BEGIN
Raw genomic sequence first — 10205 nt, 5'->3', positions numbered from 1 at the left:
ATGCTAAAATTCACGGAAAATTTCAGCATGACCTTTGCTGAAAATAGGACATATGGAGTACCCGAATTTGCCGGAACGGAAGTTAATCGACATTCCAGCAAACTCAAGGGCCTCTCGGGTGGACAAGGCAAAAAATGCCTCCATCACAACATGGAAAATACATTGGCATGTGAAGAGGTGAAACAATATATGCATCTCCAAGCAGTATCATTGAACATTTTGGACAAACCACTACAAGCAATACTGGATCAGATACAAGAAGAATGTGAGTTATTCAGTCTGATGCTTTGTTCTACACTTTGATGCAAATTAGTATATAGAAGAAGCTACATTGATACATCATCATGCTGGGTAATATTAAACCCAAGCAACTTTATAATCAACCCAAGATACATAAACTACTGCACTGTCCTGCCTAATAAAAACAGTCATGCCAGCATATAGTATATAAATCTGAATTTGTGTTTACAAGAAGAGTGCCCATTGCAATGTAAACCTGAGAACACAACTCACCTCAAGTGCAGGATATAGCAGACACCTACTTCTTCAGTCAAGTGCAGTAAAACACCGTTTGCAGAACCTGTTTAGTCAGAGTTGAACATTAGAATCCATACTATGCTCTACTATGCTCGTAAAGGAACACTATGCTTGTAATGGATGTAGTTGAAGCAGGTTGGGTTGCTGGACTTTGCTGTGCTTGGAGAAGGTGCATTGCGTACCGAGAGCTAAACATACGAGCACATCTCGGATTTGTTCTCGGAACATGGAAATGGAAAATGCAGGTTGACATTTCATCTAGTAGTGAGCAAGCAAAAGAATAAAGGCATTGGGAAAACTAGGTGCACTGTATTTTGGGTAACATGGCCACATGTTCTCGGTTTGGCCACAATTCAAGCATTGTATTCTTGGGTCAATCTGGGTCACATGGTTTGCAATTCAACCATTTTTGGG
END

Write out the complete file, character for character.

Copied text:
Raw genomic sequence first — 10205 nt, 5'->3', positions numbered from 1 at the left:
ATGCTAAAATTCACGGAAAATTTCAGCATGACCTTTGCTGAAAATAGGACATATGGAGTACCCGAATTTGCCGGAACGGAAGTTAATCGACATTCCAGCAAACTCAAGGGCCTCTCGGGTGGACAAGGCAAAAAATGCCTCCATCACAACATGGAAAATACATTGGCATGTGAAGAGGTGAAACAATATATGCATCTCCAAGCAGTATCATTGAACATTTTGGACAAACCACTACAAGCAATACTGGATCAGATACAAGAAGAATGTGAGTTATTCAGTCTGATGCTTTGTTCTACACTTTGATGCAAATTAGTATATAGAAGAAGCTACATTGATACATCATCATGCTGGGTAATATTAAACCCAAGCAACTTTATAATCAACCCAAGATACATAAACTACTGCACTGTCCTGCCTAATAAAAACAGTCATGCCAGCATATAGTATATAAATCTGAATTTGTGTTTACAAGAAGAGTGCCCATTGCAATGTAAACCTGAGAACACAACTCACCTCAAGTGCAGGATATAGCAGACACCTACTTCTTCAGTCAAGTGCAGTAAAACACCGTTTGCAGAACCTGTTTAGTCAGAGTTGAACATTAGAATCCATACTATGCTCTACTATGCTCGTAAAGGAACACTATGCTTGTAATGGATGTAGTTGAAGCAGGTTGGGTTGCTGGACTTTGCTGTGCTTGGAGAAGGTGCATTGCGTACCGAGAGCTAAACATACGAGCACATCTCGGATTTGTTCTCGGAACATGGAAATGGAAAATGCAGGTTGACATTTCATCTAGTAGTGAGCAAGCAAAAGAATAAAGGCATTGGGAAAACTAGGTGCACTGTATTTTGGGTAACATGGCCACATGTTCTCGGTTTGGCCACAATTCAAGCATTGTATTCTTGGGTCAATCTGGGTCACATGGTTTGCAATTCAACCATTTTTGGG